Who Is at Risk for Acne Scars

Thankfully, acne is mostly a disease of adolescence. It typically arises in the mid-teenaged years and subsides by the mid-twenties. This age-specific acne is due to the effects of hormones that increase during puberty and decrease with age. For a similar reason, men are more likely to suffer severe acne than women. Androgen, a hormone that is present in men at much higher levels than in women, is one key culprit.

Despite the association of acne with young people, about 20% of acne cases are in adults past their mid-twenties. Unlike during puberty, women are more likely than men to experience acne as adults.

Anyone with moderate to severe acne is at risk of scarring. Some scarring can be avoided with a little willpower to keep your hands away from your face, combined with timely medical treatment. Still, in more severe cases, scarring can be unavoidable. Genetics also plays a role in acne scarring. Some people are just more prone to scarring. So if your parents have acne scars, you are at higher risk of developing them yourself.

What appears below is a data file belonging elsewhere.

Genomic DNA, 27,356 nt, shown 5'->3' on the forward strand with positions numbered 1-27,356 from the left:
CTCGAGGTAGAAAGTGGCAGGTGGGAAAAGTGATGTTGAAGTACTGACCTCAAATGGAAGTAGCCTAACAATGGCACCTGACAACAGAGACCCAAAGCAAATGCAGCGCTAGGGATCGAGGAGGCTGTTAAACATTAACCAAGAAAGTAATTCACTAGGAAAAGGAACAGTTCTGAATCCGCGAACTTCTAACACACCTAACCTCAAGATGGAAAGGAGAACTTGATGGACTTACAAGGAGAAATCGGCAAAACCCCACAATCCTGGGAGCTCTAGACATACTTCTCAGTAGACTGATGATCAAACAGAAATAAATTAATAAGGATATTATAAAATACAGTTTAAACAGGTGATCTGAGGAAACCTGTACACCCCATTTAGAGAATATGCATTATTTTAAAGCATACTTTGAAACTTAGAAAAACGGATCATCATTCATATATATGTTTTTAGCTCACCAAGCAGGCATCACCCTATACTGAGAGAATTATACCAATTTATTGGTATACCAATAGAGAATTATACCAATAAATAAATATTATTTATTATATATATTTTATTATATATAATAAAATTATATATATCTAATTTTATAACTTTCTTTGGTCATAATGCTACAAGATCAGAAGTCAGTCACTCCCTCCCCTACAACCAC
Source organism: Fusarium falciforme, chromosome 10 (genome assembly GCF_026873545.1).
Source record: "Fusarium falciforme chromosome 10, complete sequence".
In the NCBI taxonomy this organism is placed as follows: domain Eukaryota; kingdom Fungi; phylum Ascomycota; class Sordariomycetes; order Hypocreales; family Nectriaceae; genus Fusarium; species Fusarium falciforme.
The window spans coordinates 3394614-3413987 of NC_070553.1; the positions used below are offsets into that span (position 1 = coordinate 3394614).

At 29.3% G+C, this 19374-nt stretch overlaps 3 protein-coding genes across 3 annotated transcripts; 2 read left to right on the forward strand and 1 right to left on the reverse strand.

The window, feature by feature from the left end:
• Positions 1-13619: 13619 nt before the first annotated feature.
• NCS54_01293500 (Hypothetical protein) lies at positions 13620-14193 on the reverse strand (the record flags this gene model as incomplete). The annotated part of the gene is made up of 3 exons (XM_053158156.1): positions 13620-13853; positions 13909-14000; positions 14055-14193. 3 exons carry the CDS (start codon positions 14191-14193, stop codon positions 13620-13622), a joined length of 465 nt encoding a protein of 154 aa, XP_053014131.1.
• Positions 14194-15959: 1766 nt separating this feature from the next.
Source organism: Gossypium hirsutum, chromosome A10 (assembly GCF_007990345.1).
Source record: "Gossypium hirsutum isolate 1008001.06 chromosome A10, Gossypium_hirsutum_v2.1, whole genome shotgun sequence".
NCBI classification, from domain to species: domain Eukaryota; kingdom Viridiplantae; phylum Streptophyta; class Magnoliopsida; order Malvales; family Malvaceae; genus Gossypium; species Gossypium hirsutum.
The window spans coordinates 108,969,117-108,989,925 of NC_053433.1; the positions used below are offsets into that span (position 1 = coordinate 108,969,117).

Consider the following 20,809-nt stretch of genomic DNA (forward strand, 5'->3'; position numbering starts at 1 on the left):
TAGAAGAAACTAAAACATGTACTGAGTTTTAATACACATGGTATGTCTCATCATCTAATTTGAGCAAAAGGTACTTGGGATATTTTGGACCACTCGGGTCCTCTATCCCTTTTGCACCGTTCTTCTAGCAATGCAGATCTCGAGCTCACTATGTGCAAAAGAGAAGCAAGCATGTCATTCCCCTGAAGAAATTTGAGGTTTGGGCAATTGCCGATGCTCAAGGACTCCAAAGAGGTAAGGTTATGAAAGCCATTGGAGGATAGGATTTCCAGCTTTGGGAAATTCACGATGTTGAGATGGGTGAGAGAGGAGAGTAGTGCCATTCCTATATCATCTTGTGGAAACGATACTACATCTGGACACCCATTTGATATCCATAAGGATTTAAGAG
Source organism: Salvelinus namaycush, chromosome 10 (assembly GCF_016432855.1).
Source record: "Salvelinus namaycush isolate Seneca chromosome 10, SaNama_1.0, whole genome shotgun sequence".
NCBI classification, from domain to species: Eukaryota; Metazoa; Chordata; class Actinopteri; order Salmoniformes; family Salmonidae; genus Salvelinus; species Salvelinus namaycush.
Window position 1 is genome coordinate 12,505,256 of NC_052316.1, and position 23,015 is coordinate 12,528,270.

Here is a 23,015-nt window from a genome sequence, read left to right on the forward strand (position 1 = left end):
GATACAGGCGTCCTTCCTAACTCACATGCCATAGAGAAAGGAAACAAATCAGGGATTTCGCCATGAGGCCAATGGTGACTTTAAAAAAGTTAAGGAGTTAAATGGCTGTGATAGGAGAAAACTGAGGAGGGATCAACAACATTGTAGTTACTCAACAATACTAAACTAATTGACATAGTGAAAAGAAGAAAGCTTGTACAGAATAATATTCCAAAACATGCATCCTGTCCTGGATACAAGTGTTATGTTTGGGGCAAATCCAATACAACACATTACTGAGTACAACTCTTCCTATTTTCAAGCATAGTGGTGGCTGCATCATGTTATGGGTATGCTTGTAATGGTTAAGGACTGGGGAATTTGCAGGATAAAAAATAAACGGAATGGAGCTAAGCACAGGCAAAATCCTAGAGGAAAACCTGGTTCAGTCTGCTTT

Treatment for Acne Scars

There are plenty of products out there that claim to restore skin damaged by acne scars. In many cases, these products actually don’t do much to help. However, some in-office medical procedures are pretty effective at restoring the damage done by scars caused by acne and reducing their visibility.

One treatment involves basically filling in the depressions left by acne scarring. Bellafill is the proprietary name of a treatment that injects collagen into the depressions on the cheeks and helps to create natural volume. The collagen fills in the depressions, making them much less visible. Even though the collagen is naturally broken down over time, the results last. 

Another in-office procedure actually involves damaging the skin slightly to induce healing and growth of new skin cells. Microneedling is a process that creates many tiny holes in the skin that penetrate the epidermis to the papillary dermis. As the skin heals, it produces new collagen, which can help smooth out the scars from acne. The procedure is done in-office with topical anesthetic and may take a half hour to an hour. When the procedure is completed, the skin can be raw and red, similar to a sunburn. The skin is treated with ointments to heal the damage and coated with another type of ointment to help seal the skin and keep moisture in and debris out.